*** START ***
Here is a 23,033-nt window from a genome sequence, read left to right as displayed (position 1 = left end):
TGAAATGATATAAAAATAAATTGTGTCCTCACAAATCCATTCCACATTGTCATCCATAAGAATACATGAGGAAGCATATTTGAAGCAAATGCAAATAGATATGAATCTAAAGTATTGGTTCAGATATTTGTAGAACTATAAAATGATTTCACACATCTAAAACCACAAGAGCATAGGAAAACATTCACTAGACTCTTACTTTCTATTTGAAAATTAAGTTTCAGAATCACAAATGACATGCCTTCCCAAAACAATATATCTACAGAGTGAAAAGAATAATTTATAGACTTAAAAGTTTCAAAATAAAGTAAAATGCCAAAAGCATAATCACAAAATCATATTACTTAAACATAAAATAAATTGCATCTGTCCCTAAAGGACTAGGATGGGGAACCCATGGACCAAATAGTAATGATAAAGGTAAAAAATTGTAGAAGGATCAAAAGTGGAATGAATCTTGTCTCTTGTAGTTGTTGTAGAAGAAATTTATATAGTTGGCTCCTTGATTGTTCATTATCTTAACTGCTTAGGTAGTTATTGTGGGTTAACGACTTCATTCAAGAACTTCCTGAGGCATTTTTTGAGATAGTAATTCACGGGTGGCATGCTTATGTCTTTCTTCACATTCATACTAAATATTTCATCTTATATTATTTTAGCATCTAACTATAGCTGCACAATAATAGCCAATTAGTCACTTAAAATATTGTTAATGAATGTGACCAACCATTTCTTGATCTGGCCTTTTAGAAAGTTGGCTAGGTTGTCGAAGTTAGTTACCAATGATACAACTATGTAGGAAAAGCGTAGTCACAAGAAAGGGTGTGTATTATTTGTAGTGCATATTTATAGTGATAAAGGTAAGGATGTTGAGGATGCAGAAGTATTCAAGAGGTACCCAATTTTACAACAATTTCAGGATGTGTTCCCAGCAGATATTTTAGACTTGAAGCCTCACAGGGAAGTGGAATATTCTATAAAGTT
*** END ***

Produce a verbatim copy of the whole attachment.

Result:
Here is a 23,033-nt window from a genome sequence, read left to right as displayed (position 1 = left end):
TGAAATGATATAAAAATAAATTGTGTCCTCACAAATCCATTCCACATTGTCATCCATAAGAATACATGAGGAAGCATATTTGAAGCAAATGCAAATAGATATGAATCTAAAGTATTGGTTCAGATATTTGTAGAACTATAAAATGATTTCACACATCTAAAACCACAAGAGCATAGGAAAACATTCACTAGACTCTTACTTTCTATTTGAAAATTAAGTTTCAGAATCACAAATGACATGCCTTCCCAAAACAATATATCTACAGAGTGAAAAGAATAATTTATAGACTTAAAAGTTTCAAAATAAAGTAAAATGCCAAAAGCATAATCACAAAATCATATTACTTAAACATAAAATAAATTGCATCTGTCCCTAAAGGACTAGGATGGGGAACCCATGGACCAAATAGTAATGATAAAGGTAAAAAATTGTAGAAGGATCAAAAGTGGAATGAATCTTGTCTCTTGTAGTTGTTGTAGAAGAAATTTATATAGTTGGCTCCTTGATTGTTCATTATCTTAACTGCTTAGGTAGTTATTGTGGGTTAACGACTTCATTCAAGAACTTCCTGAGGCATTTTTTGAGATAGTAATTCACGGGTGGCATGCTTATGTCTTTCTTCACATTCATACTAAATATTTCATCTTATATTATTTTAGCATCTAACTATAGCTGCACAATAATAGCCAATTAGTCACTTAAAATATTGTTAATGAATGTGACCAACCATTTCTTGATCTGGCCTTTTAGAAAGTTGGCTAGGTTGTCGAAGTTAGTTACCAATGATACAACTATGTAGGAAAAGCGTAGTCACAAGAAAGGGTGTGTATTATTTGTAGTGCATATTTATAGTGATAAAGGTAAGGATGTTGAGGATGCAGAAGTATTCAAGAGGTACCCAATTTTACAACAATTTCAGGATGTGTTCCCAGCAGATATTTTAGACTTGAAGCCTCACAGGGAAGTGGAATATTCTATAAAGTT